And they’re right. People are used to having face to face conversations where we can interrupt others before they finish a sentence, to ask for clarification, correct misunderstandings, stop someone from saying something we already know. In most cases, voice conversation is far superior.

Voice conversation face to face has always been superior to over the phone: even older phones cut out part of the upper register of human speech, dampening certain emotional overtones which add nuance to what we say. (I told this to the psychologist, and she was surprised; she’d never heard this.)

But given the state of things with our phones — not just mine — text messages suffer far less from data loss than speaking on a phone. I will get your full sentence, without any dropped packets or sunspots that make you sound like an alien bleating around a torturer’s mouthful of ant-addled honey.

And the DELAY. Don’t even get me started on the delay. Even if the rest of the connection was fine, the amount of delay on a cell phone is enough to insert unwanted pregnant pauses. And the inconsistent duplexing — both parties being able to hear each other at the same time — also makes it hard to interrupt the other person, or know when they’re interrupting you.

I *dream* of copper wires, miles of them, gleaming as they flow lissomely into my apartment and my handset. Of the bright tips of fiberoptic cable, reliably delivering messages like cheerful, precocious Girl Scouts. Anything but the inconstant air. When I have the money, I’ll spring for a land line. Maybe an old Ma Bell handset with a rotary dial.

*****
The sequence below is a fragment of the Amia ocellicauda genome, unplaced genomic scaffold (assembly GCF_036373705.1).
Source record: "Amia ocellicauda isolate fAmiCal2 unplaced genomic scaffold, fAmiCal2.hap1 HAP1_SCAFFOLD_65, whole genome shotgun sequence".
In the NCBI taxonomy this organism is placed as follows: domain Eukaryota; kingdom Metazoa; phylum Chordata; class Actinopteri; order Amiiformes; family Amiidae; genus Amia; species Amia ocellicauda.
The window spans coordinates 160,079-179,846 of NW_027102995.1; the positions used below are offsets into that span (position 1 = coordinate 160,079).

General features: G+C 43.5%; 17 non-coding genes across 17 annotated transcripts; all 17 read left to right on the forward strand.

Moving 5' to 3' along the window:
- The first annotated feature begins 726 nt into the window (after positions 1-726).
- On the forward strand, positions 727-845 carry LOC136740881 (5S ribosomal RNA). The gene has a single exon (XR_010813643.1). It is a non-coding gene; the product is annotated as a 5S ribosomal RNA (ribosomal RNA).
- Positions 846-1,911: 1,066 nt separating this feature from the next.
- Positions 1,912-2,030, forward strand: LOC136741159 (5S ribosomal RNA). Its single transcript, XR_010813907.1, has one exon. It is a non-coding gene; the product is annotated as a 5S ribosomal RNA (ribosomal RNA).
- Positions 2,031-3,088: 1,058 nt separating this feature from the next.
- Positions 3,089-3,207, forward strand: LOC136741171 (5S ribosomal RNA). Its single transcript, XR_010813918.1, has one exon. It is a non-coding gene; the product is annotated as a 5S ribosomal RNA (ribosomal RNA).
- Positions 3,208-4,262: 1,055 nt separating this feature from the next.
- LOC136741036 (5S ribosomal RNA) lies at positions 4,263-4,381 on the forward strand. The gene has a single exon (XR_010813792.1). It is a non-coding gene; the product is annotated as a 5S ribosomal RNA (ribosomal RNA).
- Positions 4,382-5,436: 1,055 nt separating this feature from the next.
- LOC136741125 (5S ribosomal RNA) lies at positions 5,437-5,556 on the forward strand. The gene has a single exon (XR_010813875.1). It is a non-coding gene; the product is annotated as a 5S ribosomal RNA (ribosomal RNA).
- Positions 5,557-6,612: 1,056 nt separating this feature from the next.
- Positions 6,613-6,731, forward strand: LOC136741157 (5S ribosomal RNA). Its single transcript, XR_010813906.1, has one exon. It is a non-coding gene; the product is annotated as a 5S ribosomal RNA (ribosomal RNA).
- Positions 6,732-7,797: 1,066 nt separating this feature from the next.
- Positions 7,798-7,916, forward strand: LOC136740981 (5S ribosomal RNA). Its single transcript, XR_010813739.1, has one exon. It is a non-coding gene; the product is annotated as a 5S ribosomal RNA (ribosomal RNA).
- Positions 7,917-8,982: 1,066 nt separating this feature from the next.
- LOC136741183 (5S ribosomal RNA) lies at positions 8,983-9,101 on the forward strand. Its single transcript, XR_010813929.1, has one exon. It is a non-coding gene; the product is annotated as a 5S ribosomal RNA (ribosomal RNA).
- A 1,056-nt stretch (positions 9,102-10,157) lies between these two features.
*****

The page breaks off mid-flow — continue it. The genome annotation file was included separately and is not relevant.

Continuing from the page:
* * *

I started writing this months ago, but phones keep coming up, and there is more to say. I finally gave up the rotten Samsung and picked up an HTC phone instead. The phone’s interface was a constant source of pleasant surprises; I often discovered it did things exactly as I’d secretly hoped the Samsung would, in far more intuitive ways. Small-computer satisfactions aside, it actually works quite well as a phone, too. I still use it for calls infrequently enough, though, that I don’t really notice how steadfastly it connects me to others, or how nonreactive it is to the pinna of my ear.

But I am also wrestling with my current use of various technologies for keeping in touch with people, and thinking I should spend more time on the phone, less idly “liking” Facebook posts. Particularly as I seem to be moving towards even more isolated work that makes face to face conversation even less likely on a daily basis.

An old friend of mine who has always seemed to maintain a high quality-of-social-life spends almost no time on social technologies. I think perhaps I should follow suit, and try for more phone conversations.

At the same time, I have been trying to refine some ideas with Jessamyn’s help. I was bemused when I asked to chat on the phone and she rebuffed me, saying the phone was like a disease she was trying to avoid catching. And I am not always as responsive to the one person who calls me most, a former student who has become a close friend over time; when she calls to talk, I feel like she’s intruding on my schedule, and am left to wonder whether I’m just generally getting old and inflexible, or whether that’s just how phones make me feel (and, by extension, if I might be making others feel the same way when I call).

How long will it take before our technology use settles in, and ways of using the phone become consistent across a large swath of people again? Will that ever happen?